MD Kitchen Legendary Midwood pizzeria Di Fara brings back meatballs, chicken Parm and pastas at a nearby takeout nook. In 2005, owner Dom De Marco axed the Italian staples to concentrate on flipping pies, but his sons and daughters are reintroducing some of the long-dormant dishes at a spin-off just down the street. Youngest son Harry takes the culinary baton, dispatching meatball heroes, shrimp marinara and other old-school best-sellers in the cheery yellow space. Keep an eye out for zeppoles, tiramisu and other classic Italian desserts from daughter Margaret. 1012 E 15th St between Aves J and K, Midwood, Brooklyn (917-789-9556)
SmokeLine Food & Drink Award–winning pit master Daniel Delaney brings the central Texas-style BBQ—plus pies and sodas—from his Williamsburg spot, BrisketTown, to the High Line. The open-air outpost—Delaney’s first in Manhattan—doles out picnic-friendly renditions of his signature smoked meats, including a fried cheese-and-brisket sandwich, pulled pork (now tucked between Amy’s Bread challah rolls) and, exclusive to SmokeLine, lamb ribs. Also on offer: made-to-order sodas with P&H syrups, and a rotating selection of seasonal pies (blueberry, apple) from Littleneck baker Rachell Roth. High Line at 15th St at Tenth Ave (718-701-8909)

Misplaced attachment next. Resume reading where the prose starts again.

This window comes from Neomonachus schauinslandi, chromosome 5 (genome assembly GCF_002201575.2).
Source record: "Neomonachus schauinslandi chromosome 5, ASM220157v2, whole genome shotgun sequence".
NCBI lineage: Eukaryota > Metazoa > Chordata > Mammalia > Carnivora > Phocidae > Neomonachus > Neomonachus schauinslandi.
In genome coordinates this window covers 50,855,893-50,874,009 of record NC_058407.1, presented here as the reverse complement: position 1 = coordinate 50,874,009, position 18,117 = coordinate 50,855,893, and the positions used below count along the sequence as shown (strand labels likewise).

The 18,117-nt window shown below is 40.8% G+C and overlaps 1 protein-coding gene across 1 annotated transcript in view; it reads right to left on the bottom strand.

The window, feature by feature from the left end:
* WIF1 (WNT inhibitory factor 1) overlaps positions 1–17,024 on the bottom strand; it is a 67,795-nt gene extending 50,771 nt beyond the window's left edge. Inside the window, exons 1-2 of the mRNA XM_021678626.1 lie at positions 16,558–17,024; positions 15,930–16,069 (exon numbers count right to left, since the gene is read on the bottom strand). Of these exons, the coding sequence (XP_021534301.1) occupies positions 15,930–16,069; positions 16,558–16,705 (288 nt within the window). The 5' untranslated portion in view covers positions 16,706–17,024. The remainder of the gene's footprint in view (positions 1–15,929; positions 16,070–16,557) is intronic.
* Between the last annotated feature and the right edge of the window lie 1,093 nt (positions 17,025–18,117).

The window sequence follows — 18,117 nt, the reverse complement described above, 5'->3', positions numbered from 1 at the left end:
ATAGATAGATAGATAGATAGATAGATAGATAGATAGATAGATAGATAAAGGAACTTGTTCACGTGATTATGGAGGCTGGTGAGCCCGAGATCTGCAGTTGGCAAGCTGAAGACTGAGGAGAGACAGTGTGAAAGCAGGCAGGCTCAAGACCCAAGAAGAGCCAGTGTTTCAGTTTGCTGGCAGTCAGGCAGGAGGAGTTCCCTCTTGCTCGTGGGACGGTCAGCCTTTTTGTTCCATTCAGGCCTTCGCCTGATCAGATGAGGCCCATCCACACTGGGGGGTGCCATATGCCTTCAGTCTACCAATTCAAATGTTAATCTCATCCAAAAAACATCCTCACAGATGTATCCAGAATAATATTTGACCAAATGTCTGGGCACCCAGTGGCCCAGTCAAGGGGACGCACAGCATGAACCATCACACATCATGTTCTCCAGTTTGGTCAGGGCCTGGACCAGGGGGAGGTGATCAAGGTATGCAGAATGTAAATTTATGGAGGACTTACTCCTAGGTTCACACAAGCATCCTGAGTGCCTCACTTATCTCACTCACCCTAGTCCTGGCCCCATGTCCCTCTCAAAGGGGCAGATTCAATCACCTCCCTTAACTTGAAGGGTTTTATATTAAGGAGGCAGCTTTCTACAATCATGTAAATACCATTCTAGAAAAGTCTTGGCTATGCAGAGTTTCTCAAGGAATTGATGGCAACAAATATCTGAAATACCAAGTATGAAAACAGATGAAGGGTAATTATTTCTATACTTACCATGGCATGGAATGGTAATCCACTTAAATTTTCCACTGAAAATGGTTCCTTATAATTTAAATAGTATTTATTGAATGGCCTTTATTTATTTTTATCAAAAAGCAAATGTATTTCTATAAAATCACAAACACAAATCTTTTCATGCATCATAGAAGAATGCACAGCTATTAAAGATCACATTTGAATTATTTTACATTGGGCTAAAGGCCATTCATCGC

Teaffee Carroll Gardens' caffeine-seekers can refuel at this neighborhood tea-and-coffee café, with Dallis Bros. beans and more than 80 loose-leaf varieties. Along with straightforward sips (cappuccinos, lattes, green and white teas), baristas percolate the namesake, the Teaffee, a concentrated coffee-tea mash-up in flavors like hazelnut and Earl Grey. Snag a stool at the lime-green counter for brews like lemongrass black tea (served in a ceramic pot with a timer for optimum brewing) or an icy treat. Tea-infused ice creams include ginger-matcha and marsala-chai, while frozen coffees (here known as "meeeshes") get blended with caramel cappuccino gelato. Loose-leaf teas, coffee beans and brewing accessories (kettles, French presses, infusers) are available in the steel-shelved retail section in back. 517 Court St at 9th St, Carroll Gardens, Brooklyn (888-832-3333)
Marshall Street Bar & Restaurant
Syracuse alumni will find a taste of home at Marshall Street Bar and Restaurant in Midtown East. With more than a dozen TVs and drink specials for both Syracuse and NFL games, it’s a convenient spot to catch the big game. Not a big sports fan? Start a game of pool, try your hand at skee-ball or sink a few quarters into one of the other arcade games in the bar. Order something off the massive menu of gameday favorites, like loaded nachos ($10.99), pulled pork or beef sliders ($10.99) or mozzarella sticks ($8.49). The real draw, though, is the wings (six for $9, twelve for $17, a bucket of 50 for $60). Order buffalo or boneless wings doused in sauce ranging from “mild” to “abusive” to “suicidal”, or stick to gentler flavors like teriyaki and garlic-parmesan. Vegetarians won’t be left out, either: Marshall Street also serves soy wings for those so inclined ($12.99).
Venue says: “Syracuse sports games, authentic Buffalo Wings, or locally brewed New York beers, we're proud to call Marshall Street the home for it all!”